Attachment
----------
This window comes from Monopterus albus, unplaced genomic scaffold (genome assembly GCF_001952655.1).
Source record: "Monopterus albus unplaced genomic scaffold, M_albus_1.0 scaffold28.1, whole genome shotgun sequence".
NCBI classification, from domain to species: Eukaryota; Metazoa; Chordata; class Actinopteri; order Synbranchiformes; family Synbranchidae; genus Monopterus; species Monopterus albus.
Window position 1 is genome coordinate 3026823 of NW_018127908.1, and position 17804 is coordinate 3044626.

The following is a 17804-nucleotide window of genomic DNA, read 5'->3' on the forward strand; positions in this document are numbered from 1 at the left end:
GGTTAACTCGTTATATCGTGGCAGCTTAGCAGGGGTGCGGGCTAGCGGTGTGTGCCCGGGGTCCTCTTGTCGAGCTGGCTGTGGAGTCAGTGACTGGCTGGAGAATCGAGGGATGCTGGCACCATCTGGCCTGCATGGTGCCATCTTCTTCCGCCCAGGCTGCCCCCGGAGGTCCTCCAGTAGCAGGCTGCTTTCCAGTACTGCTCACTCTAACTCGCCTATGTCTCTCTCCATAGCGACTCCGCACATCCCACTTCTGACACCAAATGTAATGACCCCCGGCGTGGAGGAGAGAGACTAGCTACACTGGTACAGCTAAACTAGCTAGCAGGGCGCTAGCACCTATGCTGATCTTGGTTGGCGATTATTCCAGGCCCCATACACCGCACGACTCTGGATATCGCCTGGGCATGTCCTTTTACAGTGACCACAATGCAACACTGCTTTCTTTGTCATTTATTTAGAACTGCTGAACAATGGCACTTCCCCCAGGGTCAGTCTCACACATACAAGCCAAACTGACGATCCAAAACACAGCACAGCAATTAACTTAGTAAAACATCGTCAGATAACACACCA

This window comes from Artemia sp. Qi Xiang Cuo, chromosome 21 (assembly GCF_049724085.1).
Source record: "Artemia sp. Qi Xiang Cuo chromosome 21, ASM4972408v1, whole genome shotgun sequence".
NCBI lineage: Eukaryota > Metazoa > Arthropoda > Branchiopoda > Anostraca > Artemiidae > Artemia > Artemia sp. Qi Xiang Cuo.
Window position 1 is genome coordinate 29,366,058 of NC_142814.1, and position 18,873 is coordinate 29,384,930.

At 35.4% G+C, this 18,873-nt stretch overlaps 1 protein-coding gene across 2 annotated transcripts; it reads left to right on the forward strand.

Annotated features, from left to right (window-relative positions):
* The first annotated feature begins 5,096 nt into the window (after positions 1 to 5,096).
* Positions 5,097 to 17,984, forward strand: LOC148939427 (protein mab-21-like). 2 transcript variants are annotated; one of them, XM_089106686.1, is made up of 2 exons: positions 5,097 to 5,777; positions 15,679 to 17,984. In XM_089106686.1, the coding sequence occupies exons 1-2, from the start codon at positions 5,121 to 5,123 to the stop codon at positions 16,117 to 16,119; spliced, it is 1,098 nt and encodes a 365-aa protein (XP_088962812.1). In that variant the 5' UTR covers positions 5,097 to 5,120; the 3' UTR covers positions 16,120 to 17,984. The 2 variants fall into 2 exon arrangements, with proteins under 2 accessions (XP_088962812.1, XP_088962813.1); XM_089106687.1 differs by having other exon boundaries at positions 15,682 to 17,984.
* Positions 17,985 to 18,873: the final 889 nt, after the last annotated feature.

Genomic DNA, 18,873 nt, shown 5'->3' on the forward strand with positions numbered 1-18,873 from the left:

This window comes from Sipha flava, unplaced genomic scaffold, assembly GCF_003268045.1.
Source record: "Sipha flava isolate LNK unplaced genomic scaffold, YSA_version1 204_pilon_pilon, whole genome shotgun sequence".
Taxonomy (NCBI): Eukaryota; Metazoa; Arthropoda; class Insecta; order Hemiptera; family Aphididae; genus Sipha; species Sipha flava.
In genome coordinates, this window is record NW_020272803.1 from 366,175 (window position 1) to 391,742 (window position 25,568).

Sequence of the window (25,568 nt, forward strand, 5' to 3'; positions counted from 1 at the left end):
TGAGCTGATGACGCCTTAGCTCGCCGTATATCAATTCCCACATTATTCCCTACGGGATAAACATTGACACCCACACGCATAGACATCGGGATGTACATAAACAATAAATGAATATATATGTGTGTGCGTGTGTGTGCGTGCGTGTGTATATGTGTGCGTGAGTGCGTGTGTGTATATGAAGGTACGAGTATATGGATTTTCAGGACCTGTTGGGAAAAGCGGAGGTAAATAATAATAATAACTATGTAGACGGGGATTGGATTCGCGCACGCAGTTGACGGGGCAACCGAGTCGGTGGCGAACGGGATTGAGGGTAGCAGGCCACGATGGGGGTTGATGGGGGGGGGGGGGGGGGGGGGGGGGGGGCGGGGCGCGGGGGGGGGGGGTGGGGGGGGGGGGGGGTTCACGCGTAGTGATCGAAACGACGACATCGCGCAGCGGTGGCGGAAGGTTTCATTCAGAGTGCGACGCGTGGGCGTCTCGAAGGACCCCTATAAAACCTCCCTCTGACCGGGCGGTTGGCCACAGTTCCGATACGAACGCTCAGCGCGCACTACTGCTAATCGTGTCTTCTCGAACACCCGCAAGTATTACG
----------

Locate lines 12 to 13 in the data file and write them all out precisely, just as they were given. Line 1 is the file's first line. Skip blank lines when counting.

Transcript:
Annotated features, from left to right (window-relative positions):
* The first annotated feature begins 5,096 nt into the window (after positions 1 to 5,096).